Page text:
If the deposit is/had been protected, then you can/would have been able to raise a dispute with the scheme, and the scheme will/would have held the disputed amount pending resolution of the dispute, whether via the scheme's adjudication service, or in the county court.

    Aside from that, in legal terms, the deposit is your money and the LL is not entitled to make a unilateral decision to make deductions from it. If this went to court or adjudication, all you'd have to prove is that you paid the deposit; whereas the LL would have to counterclaim and provide evidence that he suffered a financial loss (so the agent insisting that you provide 'check out documents' is bulls**t). In order to prove that you were liable for the painting/cleaning, the LL would need evidence of condition at the start and the end of the tenancy, i.e. before and after. He'd also need to show that you caused damage and it didn't fall under fair wear and tear. And you're not obliged to return the property any cleaner than it was to begin with.

    Comment


      #3
      BTW, how did the tenancy end? Did you vacate at fixed term expiry, or serve notice to quit in a periodic tenancy, or agree a surrender with the LL?

      Comment


        #4
        I vacated at the end of a 12 month tenancy after serving my one month written notice as required on my contract. Biazarrely although I wanted the landlord wouldn't allow me to go on a rolling monthly contract at the end of my 12 months, but insisted I sign a new contract which I wasn't willing to do as I knew I wouldn't be staying there a further 12 months.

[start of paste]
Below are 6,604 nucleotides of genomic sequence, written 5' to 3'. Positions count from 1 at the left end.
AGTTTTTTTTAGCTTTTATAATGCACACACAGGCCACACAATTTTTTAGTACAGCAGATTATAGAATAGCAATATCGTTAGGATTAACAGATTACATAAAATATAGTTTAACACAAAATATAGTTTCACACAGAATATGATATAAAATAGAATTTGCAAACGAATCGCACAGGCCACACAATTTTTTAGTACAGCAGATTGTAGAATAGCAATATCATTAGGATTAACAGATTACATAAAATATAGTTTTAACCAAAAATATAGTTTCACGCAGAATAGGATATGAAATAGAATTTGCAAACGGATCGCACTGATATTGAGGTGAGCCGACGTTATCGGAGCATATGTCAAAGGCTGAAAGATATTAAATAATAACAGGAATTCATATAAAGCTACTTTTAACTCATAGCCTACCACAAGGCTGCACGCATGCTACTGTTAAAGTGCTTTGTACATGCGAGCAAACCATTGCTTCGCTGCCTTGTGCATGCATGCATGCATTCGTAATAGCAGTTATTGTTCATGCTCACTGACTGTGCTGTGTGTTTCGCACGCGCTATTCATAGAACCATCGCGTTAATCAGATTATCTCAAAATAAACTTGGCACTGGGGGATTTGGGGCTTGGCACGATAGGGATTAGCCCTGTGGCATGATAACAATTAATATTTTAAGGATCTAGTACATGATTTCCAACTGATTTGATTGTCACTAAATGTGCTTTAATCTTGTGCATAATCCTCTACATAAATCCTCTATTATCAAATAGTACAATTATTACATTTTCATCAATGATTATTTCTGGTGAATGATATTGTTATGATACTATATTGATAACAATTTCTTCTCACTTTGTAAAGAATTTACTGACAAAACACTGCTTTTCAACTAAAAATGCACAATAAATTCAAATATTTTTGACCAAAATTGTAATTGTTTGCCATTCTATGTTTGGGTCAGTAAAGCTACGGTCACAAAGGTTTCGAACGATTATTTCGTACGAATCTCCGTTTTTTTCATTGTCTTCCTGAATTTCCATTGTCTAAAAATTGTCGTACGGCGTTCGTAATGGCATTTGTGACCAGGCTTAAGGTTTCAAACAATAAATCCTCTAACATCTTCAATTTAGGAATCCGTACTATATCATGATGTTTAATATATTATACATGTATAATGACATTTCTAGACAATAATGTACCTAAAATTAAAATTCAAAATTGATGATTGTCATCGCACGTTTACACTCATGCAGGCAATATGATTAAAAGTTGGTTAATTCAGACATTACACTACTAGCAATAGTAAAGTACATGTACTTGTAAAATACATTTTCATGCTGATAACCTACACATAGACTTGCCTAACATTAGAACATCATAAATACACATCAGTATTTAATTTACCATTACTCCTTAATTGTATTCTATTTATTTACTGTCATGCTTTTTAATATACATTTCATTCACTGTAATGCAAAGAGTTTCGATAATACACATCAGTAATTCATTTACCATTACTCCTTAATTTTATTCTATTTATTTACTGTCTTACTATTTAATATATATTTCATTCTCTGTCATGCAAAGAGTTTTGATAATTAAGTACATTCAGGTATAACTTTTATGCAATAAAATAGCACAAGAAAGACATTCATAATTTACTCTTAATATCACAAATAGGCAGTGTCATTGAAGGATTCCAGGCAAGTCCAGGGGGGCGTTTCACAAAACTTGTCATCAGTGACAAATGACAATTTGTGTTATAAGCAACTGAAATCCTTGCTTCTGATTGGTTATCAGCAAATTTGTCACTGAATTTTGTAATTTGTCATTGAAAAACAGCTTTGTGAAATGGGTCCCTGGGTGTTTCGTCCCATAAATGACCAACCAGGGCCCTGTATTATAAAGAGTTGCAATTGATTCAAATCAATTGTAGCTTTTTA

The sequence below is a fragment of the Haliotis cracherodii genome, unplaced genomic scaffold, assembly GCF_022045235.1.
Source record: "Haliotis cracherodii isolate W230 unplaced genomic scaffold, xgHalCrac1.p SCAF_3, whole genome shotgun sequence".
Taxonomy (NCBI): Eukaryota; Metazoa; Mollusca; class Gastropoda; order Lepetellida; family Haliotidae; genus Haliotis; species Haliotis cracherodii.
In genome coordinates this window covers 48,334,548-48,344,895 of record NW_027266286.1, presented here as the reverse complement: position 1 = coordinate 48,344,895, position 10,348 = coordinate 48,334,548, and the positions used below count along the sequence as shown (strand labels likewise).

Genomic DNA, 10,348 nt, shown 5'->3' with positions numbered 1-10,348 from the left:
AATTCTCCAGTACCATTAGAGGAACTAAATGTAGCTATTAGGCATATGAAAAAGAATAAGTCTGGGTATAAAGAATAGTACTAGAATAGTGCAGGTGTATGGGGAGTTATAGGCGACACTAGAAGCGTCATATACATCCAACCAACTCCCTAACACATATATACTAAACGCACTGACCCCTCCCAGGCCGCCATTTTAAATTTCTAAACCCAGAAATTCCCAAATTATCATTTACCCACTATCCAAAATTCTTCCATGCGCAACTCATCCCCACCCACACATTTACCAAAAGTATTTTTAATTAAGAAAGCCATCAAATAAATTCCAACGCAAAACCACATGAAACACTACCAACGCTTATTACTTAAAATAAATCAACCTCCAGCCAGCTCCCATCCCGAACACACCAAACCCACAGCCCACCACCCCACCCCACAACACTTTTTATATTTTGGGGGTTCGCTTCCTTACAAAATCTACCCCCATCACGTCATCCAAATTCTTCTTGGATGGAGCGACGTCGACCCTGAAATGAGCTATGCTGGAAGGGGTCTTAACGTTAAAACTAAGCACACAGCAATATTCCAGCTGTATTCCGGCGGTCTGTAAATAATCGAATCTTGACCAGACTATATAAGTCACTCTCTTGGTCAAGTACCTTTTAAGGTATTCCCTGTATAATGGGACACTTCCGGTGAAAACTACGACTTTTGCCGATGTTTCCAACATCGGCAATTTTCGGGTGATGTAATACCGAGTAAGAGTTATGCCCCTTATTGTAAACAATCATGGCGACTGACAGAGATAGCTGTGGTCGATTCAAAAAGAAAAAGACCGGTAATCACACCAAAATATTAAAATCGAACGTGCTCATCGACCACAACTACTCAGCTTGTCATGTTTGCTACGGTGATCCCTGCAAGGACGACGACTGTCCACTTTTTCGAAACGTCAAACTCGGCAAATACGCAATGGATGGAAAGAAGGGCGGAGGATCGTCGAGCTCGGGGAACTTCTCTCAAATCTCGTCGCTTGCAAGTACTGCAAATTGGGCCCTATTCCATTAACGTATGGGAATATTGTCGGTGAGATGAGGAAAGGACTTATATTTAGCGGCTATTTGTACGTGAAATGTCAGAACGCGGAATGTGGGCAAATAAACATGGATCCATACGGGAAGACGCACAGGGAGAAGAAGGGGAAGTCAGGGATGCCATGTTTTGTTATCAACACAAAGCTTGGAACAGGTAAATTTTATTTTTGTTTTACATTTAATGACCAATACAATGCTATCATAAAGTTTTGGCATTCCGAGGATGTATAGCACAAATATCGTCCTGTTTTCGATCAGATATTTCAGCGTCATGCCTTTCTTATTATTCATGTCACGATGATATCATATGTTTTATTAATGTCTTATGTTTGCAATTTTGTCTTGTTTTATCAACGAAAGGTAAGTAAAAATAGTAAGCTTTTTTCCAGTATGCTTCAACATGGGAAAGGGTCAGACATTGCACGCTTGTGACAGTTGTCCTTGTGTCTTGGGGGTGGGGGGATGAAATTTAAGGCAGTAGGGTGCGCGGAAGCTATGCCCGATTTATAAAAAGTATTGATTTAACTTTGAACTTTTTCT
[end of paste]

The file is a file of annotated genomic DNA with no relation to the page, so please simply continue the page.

P.S. - Thanks for the response, very helpful!

        Comment


          #5
          Originally posted by anfurney83 View Post
          I vacated at the end of a 12 month tenancy after serving my one month written notice as required on my contract.
          A term requiring you to give notice to end the tenancy at fixed term expiry has no effect, as the fixed term tenancy will expire anyway. In other words, you could have vacated without giving notice and the LL would have had no comeback. Though, obviously, it's considerate to advise the LL of your intentions...

          Biazarrely although I wanted the landlord wouldn't allow me to go on a rolling monthly contract at the end of my 12 months, but insisted I sign a new contract which I wasn't willing to do as I knew I wouldn't be staying there a further 12 months.
          It wasn't up to the LL to allow or refuse a rolling contract, a.k.a. periodic tenancy. If you had been in occupation at fixed term expiry, and if you hadn't agreed a renewal fixed term contract, then a statutory periodic tenancy would have automatically arisen under s.5 Housing Act 1988, replacing the expired fixed term tenancy. The LL couldn't have prevented this happening.

          P.S. - Thanks for the response, very helpful!
          You're welcome

          Comment

          Latest Activity

          Collapse

          Working...
          X